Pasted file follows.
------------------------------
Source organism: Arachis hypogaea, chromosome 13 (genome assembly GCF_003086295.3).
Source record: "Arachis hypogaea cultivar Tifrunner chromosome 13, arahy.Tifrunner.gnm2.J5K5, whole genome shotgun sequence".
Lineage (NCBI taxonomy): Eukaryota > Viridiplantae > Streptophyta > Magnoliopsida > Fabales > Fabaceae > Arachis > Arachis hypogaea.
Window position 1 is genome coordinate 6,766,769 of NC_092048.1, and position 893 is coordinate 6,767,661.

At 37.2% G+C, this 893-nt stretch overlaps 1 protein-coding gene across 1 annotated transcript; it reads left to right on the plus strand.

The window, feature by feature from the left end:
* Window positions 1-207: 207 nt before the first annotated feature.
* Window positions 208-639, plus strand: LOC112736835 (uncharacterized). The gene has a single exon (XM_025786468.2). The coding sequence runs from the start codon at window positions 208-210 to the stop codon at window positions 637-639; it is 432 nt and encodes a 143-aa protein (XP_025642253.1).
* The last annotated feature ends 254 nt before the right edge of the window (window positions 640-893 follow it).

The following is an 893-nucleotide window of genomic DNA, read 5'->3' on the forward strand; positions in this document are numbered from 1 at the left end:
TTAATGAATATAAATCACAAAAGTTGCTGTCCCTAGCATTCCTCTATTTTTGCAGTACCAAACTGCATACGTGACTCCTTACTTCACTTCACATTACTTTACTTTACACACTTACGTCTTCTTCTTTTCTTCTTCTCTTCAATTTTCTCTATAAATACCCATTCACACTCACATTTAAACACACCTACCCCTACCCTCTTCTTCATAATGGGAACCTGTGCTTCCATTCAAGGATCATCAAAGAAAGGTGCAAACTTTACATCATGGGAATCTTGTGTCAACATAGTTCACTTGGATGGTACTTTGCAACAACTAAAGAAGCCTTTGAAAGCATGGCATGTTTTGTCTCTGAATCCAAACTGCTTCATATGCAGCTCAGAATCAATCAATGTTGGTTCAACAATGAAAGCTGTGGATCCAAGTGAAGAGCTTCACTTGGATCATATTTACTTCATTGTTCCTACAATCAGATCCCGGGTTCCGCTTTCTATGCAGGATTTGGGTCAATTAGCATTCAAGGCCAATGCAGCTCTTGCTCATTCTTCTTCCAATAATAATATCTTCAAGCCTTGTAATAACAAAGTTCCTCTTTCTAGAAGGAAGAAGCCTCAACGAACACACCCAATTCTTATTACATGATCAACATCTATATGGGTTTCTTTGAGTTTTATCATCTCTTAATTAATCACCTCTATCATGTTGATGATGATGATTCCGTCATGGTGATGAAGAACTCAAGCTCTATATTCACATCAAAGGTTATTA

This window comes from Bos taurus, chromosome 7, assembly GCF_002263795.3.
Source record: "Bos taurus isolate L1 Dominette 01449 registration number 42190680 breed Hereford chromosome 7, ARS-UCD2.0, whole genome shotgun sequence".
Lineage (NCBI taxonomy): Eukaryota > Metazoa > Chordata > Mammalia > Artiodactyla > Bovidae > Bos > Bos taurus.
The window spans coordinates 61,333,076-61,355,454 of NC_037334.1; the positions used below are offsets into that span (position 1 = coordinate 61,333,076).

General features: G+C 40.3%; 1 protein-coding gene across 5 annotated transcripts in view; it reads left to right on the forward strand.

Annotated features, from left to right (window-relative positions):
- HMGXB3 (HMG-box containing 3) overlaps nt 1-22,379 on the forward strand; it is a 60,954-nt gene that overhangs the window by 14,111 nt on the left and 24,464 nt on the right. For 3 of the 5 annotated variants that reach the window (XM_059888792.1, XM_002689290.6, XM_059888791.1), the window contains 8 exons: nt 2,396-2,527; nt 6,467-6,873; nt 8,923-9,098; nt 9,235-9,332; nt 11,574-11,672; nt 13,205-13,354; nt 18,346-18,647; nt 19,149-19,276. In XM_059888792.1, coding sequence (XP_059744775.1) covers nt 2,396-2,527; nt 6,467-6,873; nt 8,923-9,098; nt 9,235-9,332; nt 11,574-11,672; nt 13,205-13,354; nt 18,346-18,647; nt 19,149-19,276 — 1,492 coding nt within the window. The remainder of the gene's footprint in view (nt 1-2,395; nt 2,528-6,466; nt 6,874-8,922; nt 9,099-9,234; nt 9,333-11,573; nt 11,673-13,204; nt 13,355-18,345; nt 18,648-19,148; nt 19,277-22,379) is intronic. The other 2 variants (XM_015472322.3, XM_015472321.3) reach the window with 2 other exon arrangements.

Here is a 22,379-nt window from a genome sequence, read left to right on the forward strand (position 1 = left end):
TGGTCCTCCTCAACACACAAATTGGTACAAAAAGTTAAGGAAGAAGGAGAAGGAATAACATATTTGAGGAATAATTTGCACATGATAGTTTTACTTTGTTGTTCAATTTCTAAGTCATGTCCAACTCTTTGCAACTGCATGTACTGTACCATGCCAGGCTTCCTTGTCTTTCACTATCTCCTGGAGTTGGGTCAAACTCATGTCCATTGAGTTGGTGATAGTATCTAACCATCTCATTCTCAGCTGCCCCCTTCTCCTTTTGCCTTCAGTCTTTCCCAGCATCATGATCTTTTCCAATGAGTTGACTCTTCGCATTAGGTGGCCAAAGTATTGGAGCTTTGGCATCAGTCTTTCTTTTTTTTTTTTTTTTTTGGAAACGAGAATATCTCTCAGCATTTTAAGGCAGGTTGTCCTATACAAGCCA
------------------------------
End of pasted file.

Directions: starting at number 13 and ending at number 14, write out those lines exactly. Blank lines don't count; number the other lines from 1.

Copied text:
Source record: "Bos taurus isolate L1 Dominette 01449 registration number 42190680 breed Hereford chromosome 7, ARS-UCD2.0, whole genome shotgun sequence".
Lineage (NCBI taxonomy): Eukaryota > Metazoa > Chordata > Mammalia > Artiodactyla > Bovidae > Bos > Bos taurus.